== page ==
Gabby Crooks, '23
Using my voice to create change
Getting into Stanford was one of the best days of my life. I rode that high for months, proud of achieving what had seemed to be an unattainable goal.
However, the bubble throughout the rest of my senior year of high school was promptly popped the July before my freshman year at the university. There were reports, later confirmed, that a noose had been found on campus.
As a Black woman, of course, this was devastating. But what hit me even harder was the university’s paltry initial response to the incident. Many students were not informed until days after the incident had occurred, and it was only with a push from undergraduate and graduate Black Voluntary Student Organizations (VSOs), as well as a resolution from three Black students on the Undergraduate Senate, that led to a more comprehensive acknowledgment of the event.
This incident revealed two things to me: one, my safety as a marginalized student on this campus was not guaranteed, and two, the student voice was often very powerful and could effect tangible change. I decided from that moment forward that I would be committed to using my voice to advocate for issues that impact the student body, which naturally led to pursuing participation in student government.
I applied to the Senate Associate Program in the early weeks of the fall quarter, eager to have the chance to work directly with the senators. Over the course of my freshman year, I was able to learn so much about how student representatives advocate for the broader student body, as well as the many barriers they face in interacting with the administration. My participation in this program strengthened my desire to run for Senate, and in February 2020, I did just that.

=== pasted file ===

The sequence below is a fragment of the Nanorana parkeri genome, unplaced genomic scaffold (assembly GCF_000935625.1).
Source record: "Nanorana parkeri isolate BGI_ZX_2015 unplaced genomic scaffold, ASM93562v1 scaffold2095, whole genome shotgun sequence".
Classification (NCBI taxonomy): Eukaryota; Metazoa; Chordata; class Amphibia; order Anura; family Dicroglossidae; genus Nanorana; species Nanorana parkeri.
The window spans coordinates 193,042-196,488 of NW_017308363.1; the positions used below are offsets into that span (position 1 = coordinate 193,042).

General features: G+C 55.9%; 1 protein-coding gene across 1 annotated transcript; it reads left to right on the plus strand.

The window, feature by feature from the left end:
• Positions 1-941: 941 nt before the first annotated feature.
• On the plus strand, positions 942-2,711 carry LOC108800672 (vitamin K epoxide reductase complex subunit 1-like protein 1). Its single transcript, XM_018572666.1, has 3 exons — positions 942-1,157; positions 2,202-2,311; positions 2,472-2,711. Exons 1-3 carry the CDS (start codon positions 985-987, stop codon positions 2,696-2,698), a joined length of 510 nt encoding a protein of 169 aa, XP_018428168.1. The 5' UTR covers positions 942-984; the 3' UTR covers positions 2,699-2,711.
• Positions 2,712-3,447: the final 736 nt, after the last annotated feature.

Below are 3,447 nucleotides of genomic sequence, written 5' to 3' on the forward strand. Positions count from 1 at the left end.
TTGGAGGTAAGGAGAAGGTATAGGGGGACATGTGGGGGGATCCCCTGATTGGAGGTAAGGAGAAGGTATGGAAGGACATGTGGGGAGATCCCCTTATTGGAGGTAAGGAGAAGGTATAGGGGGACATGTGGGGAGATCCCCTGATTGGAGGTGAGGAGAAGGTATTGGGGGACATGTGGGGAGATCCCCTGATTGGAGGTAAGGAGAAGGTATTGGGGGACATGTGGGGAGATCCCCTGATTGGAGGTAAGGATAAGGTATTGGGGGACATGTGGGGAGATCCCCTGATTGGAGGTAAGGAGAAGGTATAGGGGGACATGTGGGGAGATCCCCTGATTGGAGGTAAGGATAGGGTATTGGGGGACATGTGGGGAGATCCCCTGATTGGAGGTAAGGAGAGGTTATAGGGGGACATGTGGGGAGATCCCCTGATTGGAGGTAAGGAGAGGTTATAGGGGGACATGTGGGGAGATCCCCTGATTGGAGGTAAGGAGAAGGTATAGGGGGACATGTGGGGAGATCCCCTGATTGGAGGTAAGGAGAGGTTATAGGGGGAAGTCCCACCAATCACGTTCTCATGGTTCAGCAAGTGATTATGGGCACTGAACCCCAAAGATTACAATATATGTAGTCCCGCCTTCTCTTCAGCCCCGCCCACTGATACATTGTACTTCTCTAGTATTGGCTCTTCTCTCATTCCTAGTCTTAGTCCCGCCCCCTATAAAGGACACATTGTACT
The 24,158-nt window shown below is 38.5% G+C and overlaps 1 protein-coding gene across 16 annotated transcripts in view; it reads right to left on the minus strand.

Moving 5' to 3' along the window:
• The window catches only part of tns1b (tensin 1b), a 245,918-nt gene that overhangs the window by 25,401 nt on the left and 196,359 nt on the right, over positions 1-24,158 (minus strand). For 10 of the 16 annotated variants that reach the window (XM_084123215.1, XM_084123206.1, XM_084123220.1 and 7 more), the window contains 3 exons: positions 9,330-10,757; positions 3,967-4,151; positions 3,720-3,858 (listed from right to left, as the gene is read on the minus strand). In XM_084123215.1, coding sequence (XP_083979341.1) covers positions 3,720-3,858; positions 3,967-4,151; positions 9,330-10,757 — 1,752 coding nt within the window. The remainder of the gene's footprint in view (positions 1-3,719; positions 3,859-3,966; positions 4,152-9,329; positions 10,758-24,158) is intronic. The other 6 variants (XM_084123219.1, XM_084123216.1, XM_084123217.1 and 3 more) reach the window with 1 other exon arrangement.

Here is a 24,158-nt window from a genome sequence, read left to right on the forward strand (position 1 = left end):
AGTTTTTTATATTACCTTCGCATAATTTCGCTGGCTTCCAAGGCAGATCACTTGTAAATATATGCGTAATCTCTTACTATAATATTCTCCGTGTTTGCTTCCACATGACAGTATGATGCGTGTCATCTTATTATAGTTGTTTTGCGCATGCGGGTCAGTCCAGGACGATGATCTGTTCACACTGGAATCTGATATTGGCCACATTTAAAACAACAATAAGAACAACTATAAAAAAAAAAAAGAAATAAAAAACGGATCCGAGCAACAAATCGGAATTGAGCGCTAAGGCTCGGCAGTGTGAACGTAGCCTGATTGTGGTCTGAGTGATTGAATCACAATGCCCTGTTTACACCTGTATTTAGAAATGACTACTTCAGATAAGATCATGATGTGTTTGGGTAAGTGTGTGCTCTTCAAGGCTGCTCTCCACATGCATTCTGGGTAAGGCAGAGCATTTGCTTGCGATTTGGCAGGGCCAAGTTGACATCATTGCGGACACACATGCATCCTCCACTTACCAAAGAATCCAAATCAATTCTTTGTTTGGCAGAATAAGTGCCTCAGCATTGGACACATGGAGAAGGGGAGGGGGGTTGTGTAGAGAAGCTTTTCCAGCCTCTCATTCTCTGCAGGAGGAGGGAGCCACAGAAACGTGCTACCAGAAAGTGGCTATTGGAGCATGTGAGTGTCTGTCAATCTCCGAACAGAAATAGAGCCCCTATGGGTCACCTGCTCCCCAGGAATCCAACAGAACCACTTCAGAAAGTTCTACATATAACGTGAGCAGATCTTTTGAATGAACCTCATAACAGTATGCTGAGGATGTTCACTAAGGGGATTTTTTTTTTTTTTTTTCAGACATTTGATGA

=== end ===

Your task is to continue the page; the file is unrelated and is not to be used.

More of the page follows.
Running for Undergraduate Senate was a nerve-wracking decision, and I faced many doubts. Would my run be successful? Was I the best person to bring about change? If elected, would I be able to work alongside my colleagues to get things done? All of these questions, and more, ran through my mind over the next few weeks.
Yet, as I crafted my platform, I realized that I was the best person to bring about change because I was taking tangible steps to do so. My platform was centered around the support of marginalized students, and as I entered campaigning, my passion for this issue was corroborated by the student organizations that endorsed me. I was also able to collaborate with nine other candidates with like-minded values, and come election night, proof shone through that we were the right people for the job.
My role as a senator has started with us hitting the ground running by passing a unanimous resolution to condemn police violence and anti-Black racism. We have done so much amazing work since, even throughout the summer, and I am so glad to be part of such a dedicated and effective senate.
While the incident that drove me to student government was not positive, I am grateful for the light it shed on the numerous changes the university needs to undertake—and the students who will be driving such change.